Eating makes up such a central part of Chinese culture, but that doesn’t always mean sitting down at a table in a well-lit restaurant. Instead, a taste of traditional culture can often come down to simple roadside vendors cooking up fragrant, savory, and utterly unforgettable xiaochi, or street food. For less than 10RMB and a sated appetite, these quick bites are the best bang for your buck by far.
A product of Western Xinjiang Province, kao chuan’r – or chuan’r for short and in the Beijing accent – is the capital’s quintessential snack food. While it can mean any kind of meat (and sometimes veggies) on a thin skewer, it usually refers to seasoned lamb and chicken wings for Beijingers. Vendors emerge during the early evening and remain into the late hours of the night. To find them, just follow the scent of cumin seeds and dried pepper flakes. Chuan’r comes cheap, ranging from 4-8RMB per skewer. Head to Ximen Kaochi (西门烤翅), where you can sit down and have some!
If there’s one reason to get out of bed in the mornings, then it’s for this famous breakfast food. Jianbing, which literally means “fried pancake,” hits all sorts of notes: savory, spicy, salty, thin, or crispy. It’s a thin crepe-like snack fried on a griddle with an egg cracked into it and then coated in sweet bean paste. The game-changer is the layer of baocui, a kind of crunchy fried cracker. The whole process takes 2 minutes tops and costs no more than 10RMB. Addicted? Luckily this snack can be found during the late nights as well. P.S. jianbing are best to have on the go.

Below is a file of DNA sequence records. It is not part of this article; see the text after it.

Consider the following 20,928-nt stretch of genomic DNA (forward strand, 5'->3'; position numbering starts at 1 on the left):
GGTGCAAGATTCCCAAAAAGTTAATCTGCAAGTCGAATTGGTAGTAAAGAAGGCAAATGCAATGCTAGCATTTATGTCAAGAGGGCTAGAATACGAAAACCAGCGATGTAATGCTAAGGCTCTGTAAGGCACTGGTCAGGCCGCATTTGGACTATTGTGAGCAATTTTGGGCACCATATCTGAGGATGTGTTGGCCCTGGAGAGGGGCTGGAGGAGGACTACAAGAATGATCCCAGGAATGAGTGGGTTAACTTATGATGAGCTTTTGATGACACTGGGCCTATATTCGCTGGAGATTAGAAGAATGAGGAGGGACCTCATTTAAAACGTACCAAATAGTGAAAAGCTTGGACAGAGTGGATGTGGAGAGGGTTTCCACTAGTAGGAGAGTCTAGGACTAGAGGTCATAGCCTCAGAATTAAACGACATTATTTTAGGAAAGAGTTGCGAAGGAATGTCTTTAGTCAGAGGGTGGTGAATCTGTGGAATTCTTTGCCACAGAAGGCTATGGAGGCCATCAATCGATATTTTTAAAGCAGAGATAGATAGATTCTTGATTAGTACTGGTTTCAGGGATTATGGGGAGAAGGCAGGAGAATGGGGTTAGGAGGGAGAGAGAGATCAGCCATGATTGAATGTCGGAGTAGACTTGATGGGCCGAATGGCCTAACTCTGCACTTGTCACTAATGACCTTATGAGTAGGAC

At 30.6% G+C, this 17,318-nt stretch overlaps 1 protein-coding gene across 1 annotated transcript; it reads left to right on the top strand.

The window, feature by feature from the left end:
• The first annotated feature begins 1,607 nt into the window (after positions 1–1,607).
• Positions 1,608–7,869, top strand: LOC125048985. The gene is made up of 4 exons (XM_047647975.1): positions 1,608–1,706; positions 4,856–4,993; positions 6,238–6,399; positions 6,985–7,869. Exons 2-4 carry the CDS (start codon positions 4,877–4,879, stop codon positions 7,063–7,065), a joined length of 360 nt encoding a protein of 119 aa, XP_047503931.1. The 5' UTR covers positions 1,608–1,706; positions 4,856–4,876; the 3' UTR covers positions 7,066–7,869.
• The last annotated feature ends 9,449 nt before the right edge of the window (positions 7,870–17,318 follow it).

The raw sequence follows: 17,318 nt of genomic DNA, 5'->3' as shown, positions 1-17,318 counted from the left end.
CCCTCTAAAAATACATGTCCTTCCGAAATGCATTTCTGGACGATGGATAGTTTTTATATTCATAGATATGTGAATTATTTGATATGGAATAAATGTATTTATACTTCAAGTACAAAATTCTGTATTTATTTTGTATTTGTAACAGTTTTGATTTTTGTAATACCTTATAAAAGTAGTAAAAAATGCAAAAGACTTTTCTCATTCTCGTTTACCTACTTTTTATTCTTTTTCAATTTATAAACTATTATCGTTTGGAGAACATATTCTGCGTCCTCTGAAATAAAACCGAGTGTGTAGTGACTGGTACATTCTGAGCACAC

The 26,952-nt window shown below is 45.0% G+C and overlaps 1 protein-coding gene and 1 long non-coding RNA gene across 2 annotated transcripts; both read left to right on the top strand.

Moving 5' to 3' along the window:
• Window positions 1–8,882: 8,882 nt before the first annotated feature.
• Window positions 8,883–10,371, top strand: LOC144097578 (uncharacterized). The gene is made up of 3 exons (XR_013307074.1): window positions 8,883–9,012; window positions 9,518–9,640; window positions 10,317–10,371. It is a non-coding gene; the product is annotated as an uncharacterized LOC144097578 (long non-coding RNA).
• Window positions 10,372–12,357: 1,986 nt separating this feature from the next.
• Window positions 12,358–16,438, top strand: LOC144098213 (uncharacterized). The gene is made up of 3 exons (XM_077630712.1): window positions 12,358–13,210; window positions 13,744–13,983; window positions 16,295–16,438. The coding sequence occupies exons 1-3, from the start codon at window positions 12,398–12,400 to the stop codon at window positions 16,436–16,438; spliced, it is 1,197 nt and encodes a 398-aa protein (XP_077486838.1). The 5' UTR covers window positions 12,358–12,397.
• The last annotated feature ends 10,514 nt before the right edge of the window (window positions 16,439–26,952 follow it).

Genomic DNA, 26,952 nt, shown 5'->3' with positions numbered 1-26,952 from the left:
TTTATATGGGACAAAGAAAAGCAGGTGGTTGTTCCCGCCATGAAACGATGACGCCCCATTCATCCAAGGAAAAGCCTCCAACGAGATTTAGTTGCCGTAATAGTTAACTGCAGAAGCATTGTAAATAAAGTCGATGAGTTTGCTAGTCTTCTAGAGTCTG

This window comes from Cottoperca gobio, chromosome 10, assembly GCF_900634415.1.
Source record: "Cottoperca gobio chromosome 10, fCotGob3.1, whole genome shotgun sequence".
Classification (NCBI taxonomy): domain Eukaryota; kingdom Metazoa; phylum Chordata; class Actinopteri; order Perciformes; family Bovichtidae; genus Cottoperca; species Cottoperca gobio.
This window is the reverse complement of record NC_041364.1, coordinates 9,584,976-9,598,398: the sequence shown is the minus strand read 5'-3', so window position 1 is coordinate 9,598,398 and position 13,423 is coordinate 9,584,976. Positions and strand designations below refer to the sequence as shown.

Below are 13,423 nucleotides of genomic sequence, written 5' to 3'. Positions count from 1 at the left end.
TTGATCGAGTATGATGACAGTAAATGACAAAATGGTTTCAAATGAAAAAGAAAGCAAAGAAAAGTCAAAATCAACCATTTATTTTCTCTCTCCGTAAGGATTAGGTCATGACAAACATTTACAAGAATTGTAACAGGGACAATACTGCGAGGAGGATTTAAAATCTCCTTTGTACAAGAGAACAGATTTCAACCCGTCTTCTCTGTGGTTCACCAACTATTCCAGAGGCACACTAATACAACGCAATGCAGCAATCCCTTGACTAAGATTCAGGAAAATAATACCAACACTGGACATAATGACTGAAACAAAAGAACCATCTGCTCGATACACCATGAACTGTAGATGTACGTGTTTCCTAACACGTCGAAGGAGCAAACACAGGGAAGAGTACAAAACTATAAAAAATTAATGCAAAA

This time-honored staple of Beijingers harks back almost 1,800 years, and it remains as delicious as always. Baozi, or steamed filled bun, allegedly dates back to the Three Kingdoms when it was eaten by soldiers to cure the plague. While pork is the most common stuffing, the variety today can suit vegetarians and meat-eaters alike. Small, filling, and cheap, they are perfect as a grab-and-go snack. Make a pitstop at the popular Qing Feng Steamed Dumpling Shop (庆丰包子铺), which has several branches all over the city.
Roujiamo, colloquially nicknamed “the Chinese hamburger,” is Northern China’s answer to that classic Western dish; some even argue that it predates burgers. History aside, the recipe to success sticks to the basics: shredded, seasoned meat filling (commonly pork) between mo, or a soft, doughy bread. Alternatively, Muslim vendors will serve lamb instead. Flavors will vary by vendor, since each one might have their own distinct spice mix and preparation styles. A single Chinese hamburger won’t run you over 10RMB. Yellow River Shaanxi Excellent Snacks (黄河水陕西名优小吃) serves up a delicious one.
By now, you might have realized that most of the capital’s street food is fried. Youtiao is no exception, especially as its name literally means “oil stick.” These strips of dough are made fresh, twisted into a crueller-like shape, and then fried in hot oil until they puff up into golden, crispy, light deliciousness. If you want to do as the Beijingers do, enjoy yours for breakfast with a bowl of doujiang, soy milk; the two often come hand-in-hand.